Phrygian Mode

The Phrygian mode is Mode 3 of the church modes used in Gregorian chant. In modern terms, it is most easily described as the scale from E to E using only the white notes of the piano. In order to construct the scale starting on other notes, follow the pattern ascending from tonic: half step – whole step – whole step – whole step – half step – whole step – whole step.

A handout showing the mode starting from all twelve notes is available here.

The Phrygian mode is considered a minor mode because of the minor third above the tonic. It differs from the natural minor scale by having a lowered second degree. This makes the chord built on the dominant a diminished triad, so final cadences tend to be vii – i or iv – i. While named for an original Greek mode, the ecclesiastical Phrygian mode actually resembles the Greek Dorian mode (and vice versa).

For suggested ways to practice a mode, please read the newsletter issue on Learning Modes.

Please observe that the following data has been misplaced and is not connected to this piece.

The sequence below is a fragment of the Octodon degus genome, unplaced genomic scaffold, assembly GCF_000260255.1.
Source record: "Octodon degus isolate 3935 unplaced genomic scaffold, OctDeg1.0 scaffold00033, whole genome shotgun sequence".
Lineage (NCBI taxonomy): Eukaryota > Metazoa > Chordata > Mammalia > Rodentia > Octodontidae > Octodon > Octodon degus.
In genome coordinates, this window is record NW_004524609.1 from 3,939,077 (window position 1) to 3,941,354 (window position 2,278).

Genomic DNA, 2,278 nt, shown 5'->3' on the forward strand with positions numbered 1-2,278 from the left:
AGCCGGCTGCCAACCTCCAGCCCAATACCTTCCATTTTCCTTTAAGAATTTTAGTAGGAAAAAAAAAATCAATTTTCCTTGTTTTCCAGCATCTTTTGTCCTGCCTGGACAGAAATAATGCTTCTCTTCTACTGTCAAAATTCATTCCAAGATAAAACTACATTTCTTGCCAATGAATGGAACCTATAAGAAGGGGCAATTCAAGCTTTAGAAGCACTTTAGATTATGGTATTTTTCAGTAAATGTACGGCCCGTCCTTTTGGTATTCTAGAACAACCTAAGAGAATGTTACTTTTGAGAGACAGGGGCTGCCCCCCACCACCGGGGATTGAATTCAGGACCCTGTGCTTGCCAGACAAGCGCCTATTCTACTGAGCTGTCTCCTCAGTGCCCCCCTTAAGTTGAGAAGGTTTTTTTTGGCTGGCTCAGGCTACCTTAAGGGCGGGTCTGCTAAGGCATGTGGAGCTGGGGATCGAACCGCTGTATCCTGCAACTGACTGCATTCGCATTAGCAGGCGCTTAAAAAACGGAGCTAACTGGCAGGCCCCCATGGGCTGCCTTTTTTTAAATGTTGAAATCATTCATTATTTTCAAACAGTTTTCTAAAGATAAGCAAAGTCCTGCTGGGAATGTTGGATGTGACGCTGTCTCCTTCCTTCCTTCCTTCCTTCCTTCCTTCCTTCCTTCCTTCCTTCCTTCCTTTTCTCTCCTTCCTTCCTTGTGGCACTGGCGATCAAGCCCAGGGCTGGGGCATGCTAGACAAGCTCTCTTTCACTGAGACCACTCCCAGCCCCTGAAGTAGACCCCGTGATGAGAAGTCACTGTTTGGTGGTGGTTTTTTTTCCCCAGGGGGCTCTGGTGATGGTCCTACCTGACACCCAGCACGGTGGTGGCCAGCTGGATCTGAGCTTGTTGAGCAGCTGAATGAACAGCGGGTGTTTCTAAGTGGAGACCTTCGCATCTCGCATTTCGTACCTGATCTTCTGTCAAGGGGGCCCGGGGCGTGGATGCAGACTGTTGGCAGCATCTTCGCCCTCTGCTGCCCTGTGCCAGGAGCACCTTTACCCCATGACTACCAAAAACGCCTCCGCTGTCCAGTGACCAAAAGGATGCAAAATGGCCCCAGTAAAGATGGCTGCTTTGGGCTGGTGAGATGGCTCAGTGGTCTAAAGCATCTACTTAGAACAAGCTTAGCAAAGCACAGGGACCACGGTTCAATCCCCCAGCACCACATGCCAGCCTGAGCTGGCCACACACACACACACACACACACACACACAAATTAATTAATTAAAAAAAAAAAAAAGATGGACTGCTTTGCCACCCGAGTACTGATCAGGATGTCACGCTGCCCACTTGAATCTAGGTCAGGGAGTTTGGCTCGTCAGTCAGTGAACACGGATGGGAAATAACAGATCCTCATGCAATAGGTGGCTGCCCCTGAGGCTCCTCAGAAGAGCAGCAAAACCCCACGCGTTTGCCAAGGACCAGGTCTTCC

Some themes in the Phrygian mode include:

Pange lingua

PangeLinguaPange Lingua Gloriosi Corporis Mysterium is a hymn written by St Thomas Aquinas (1225–1274) for the Feast of Corpus Christi. It is also sung on Holy Thursday, during the procession from the church to the place where the Blessed Sacrament is kept until Good Friday. The last two stanzas, called separately Tantum Ergo, are sung at Benediction of the Blessed Sacrament. The chant is in the Phrygian mode.

See a list of other popular chant themes here.

Aart de Kort – Grands Jeux sur le Pange Lingua – Orgue Isnard (1774) de la Basilique St. Marie-Madeleine à St. Maximin (Provence)
Anthony Hammond – Improvisation on “Pange Lingua” – Bradford Cathedral